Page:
Tuesday, July 31, 2018

The Third & Final (for Now) Article on $NVO

This is the final (for now) installment of the $NVO trilogy.

The trifecta of good quality of earnings, consistent earnings growth and low valuation no longer exist, except for the earnings growth.

The company's quality of earnings had been dropping and its price went up.

However, I'm still long the stock and it's been doing well.

Monday, July 30, 2018

Facebook Still Blows My Mind

But I think there is systemic prejudice against it

Do you remember how Facebook's shares performed when they first went public?  They dropped.  They lost more than half their value in six months.

It was an illogical situation.  Did another one happen again?

Why I'm long

In June 2017 I wrote an article for Seeking Alpha on a powerful valuation method called the Ohlson Clean Surplus (OCS) and as part of it, I ran a valuation on Facebook.  I wasn't long the stock, hadn't looked at it before and I also knew it would present challenges for the model and part of my article was how to deal with challenges.  I had no expectations.

The OCS needed to be modified to allow for the company's growth but it was so high that it just rattled the model.  I had to use pared back growth rates just to keep it from being ridiculous.

I also noticed that although the stock price was growing rapidly, it by no means was keeping pace with earnings CAGR.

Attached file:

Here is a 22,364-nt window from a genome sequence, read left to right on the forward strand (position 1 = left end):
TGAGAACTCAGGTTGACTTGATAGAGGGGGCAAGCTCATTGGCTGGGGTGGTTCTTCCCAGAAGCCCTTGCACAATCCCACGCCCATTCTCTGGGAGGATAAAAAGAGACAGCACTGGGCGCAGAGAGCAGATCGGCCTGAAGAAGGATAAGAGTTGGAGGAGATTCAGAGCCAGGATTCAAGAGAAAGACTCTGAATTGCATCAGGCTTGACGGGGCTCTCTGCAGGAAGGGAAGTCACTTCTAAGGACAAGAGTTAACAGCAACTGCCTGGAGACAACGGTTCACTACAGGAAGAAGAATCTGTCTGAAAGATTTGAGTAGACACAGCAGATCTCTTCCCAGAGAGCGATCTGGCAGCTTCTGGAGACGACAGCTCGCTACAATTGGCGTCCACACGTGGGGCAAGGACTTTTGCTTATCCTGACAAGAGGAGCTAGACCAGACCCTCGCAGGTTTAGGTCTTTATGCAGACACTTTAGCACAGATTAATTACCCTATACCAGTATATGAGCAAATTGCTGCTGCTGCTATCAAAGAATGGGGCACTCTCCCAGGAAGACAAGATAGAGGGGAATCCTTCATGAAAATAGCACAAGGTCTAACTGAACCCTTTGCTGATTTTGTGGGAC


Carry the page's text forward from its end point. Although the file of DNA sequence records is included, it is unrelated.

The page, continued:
The growth rate wasn't the only factor.  The model uses book value per share but a company like Facebook is going to have so much off-balance sheet assets that the number will be wildly inaccurate.

Intrigued, I ran Facebook through another model I have that measures quality of earnings.  Briefly, the quality of earnings measure cuts through manipulations that a company can use to improve their bottom line.  There are eight or nine sub-scores that are added together to get a final score, the higher the better.  It's very useful.  It was high, almost a perfect score.

This stock looked incredible to me and I rolled some of its other features around in my head.  It's got something close to a third of the planet using it or one of its child applications (by child I mean from a corporate structure standpoint, Facebook is the parent, WhatsApp, Instagram etc are children).  It has no peers, it is a monopoly and its moat is not only broad and deep, its infested with radio-active alligators that can bit through a ship's hull and jump out of the water to catch bombs lobbed at the castle.

Remember in the movie, The Social Network, when the Sean Parker character says "You don't even know what this thing is yet," I had the feeling that was still the case, but the "you" was the market.  I felt that I was looking at the world's next most valuable company.

But after Thursday, I wondered if there is some basic dislike of the company, some schadenfreude going on.  It is remarkable in more than one way.  The founder was incredibly young when he experienced mind-boggling, jealousy-inducing success.  The Social Network portrayed the MZ character in an unflattering light.

But that's speculation.  I love facts (especially analytical facts) and I have a quivering respect for the omniscience of the market.

So, should I still be long?  Should you be?  A cardinal rule: don't fall in love with the stocks you pick.  Be objective ALL THE TIME.

So let's look at this, objectively.

Let's get through the easy stuff first:

1) Quality of earnings.